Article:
If silly you hadn’t insisted on being the silly solo traveller that you are, silly you would’ve been seated next to your sweet-smelling, dribble-free travel buddy. But silly you insisted on travelling solo. So now silly you needs to get to the bathroom to wash stranger slobber off your silly neck. Problem is, this requires somehow squeezing through the oh-so-narrow bus stop toilet gate with your over-sized and over-stuffed backpack. If only you had a trusty travel buddy to watch your backpack for you while you did this. Silly you.
6. Cream me up, hotty
Unless trudging through Siberia is how you like to spend your travel time, more than likely you’ll be looking to log up some beach-lounging hours at some stage during your travels. And I don’t care how many times Hollywood has tried to convince me otherwise, but asking complete strangers to sunscreen your back is not a sure-fire route to Picking-up-Ville: ‘Yep, just lather some lotion soothingly over that mysterious rash adorning my shoulders, hang a right at that big mole with the hair sticking out of it…and a little further down my butt-crack if you’d please… Say, would you fancy a cocktail this evening?’
Worse still, being a solo traveller renders you prime picking for other solo travellers requesting that you sunscreen their back.
7. Solo creeping
I’m willing to concede that my overactive paranoia may have played some part in this one, but even totally innocuous everyday activities have a way of coming off all weird and creepy-like when it’s only you doing them. Embark on a leisurely solo beach stroll and suddenly you’re stalking about like a massive pervert*. Rock up solo to a diner in the evening and chances are you’ve just returned from digging shallow graves in some swampland. Strike up a friendly conversation with yourself in a café and folk will give you odd looks. The weirdos.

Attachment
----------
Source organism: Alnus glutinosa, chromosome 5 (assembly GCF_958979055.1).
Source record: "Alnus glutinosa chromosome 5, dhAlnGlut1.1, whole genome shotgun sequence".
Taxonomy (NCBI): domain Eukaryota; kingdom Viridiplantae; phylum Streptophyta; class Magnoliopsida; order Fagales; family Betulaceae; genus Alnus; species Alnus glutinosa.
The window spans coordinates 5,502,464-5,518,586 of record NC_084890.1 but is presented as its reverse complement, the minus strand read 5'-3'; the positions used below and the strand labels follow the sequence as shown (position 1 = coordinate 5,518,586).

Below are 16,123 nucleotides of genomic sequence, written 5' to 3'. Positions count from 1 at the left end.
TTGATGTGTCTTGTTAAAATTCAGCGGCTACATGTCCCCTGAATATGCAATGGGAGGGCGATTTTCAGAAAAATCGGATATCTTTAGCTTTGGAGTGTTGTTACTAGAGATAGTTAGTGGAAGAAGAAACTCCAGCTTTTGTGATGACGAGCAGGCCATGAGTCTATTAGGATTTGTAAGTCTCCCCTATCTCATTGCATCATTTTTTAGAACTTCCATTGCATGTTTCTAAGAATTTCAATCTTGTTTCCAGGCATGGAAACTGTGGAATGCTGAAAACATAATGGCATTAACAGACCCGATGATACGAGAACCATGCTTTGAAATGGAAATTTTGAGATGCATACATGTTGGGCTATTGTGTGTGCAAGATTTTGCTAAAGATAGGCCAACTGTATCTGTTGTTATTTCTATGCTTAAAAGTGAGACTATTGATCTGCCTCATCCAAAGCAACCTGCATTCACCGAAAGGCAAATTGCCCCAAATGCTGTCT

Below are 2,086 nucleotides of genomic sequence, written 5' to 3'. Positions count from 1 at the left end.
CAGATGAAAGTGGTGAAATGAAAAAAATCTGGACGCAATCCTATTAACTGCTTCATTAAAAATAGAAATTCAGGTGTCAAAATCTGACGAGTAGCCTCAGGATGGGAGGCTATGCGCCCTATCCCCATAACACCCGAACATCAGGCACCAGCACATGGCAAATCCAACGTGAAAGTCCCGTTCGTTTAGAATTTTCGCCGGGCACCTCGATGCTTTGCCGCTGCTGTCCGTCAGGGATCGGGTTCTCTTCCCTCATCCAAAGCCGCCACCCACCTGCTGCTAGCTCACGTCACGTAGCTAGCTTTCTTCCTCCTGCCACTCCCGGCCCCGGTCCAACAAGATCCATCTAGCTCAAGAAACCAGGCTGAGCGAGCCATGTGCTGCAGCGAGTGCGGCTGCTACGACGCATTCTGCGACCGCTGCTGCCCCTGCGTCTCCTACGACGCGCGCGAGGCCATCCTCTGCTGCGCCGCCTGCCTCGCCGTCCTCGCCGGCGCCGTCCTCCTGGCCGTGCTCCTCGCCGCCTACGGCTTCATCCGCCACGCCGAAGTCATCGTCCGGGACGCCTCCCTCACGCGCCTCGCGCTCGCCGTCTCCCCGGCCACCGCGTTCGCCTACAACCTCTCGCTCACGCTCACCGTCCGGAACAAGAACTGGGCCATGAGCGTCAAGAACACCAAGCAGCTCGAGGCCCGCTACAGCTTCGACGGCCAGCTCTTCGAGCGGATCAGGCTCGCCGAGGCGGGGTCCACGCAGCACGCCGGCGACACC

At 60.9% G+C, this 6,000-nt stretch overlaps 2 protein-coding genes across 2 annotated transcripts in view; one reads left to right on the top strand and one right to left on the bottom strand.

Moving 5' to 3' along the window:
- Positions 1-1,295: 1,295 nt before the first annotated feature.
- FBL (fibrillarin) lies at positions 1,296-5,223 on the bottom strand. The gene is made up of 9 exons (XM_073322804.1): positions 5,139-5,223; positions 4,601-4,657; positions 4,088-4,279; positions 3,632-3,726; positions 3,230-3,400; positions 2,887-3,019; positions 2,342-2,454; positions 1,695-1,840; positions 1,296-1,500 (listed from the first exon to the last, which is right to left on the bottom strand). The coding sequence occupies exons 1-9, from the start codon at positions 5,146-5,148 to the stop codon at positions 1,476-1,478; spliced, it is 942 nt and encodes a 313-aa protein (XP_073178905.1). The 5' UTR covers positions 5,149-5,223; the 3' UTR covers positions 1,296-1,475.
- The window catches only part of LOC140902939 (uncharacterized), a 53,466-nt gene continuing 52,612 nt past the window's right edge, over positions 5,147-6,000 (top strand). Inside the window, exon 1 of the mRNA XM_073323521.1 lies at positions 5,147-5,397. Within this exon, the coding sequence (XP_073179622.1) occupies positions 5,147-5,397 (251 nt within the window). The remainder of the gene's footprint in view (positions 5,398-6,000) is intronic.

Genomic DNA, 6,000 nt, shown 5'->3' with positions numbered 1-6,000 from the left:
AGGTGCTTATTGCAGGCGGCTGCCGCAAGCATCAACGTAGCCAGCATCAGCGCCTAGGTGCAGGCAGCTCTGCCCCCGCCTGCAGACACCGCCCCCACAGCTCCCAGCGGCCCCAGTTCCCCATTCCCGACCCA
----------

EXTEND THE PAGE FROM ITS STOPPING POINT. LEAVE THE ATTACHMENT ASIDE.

* Especially if the beach just happens to be a nudist beach. And you just happen to be clothed.
8. Sharing meals
Part and parcel of overseas eating is that sometimes, in trying to make sense of a foreign menu, you’ll hit culinary pay dirt. And sometimes you’ll hit something that tastes more like a shark that was so smelly it was buried underground to rot for six months before being exhumed and rebranded a culinary delight. In Iceland, such a dish is called Hákarl – so your chances of this happening are significantly higher. Have a travel buddy in tow and you’ve always got the ‘let’s share our meals today’ card to whip out.
9. In sickness and in health
When some dodgy Vietnamese tap-water bound me to bed for a day on my first backpacking foray many moons ago, my trusty travel buddy Robin did much to cheer my spirits in gifting me three ‘get well soon’ bananas upon return from his day’s outing. When some dodgy tap-water bound me to bed for a day in Oaxaca on my most recent foray, guess how many ‘get well soon’ bananas I received?
10. Just ask history
On the regular occasions that I take it upon myself to dispense matters of truth to people, they in turn will often try to argue that these truths aren’t so much ‘facts’ as ‘opinions’. Being unconvinced by any difference between the two, my natural inclination is to disagree. Yet dissent persists anon. To quell the inevitable rabble of infidels sure to rise on this occasion then, I shall hereby instance other travellers who were also evidently of the mind that solo travel sucked. Look in my corner and here we find Sir Edmund Hillary, Lawrence of Arabia, Christopher Columbus, Ernest Shackleton, Bonny and Clyde, Scott of the Antarctic and Hamish and Andy. Taking things to the next level, Genghis Khan, Moses and Alexander the Great were massive fans of group travel. Hell, even the so-named ‘Lone’ Ranger had old mate Tonto to head out on the pull with after a long day’s wrong-righting.
Peer in at history’s solo travelling corner meanwhile and who do we find? Aron Ralston – better known as the guy from 127 Hours who had to amputate his own arm with a pocketknife when it got stuck under a rock.
Incidentally, a great way to travel with others, make friends and not lose your arm to a rock is to join a Geckos trip. If you like.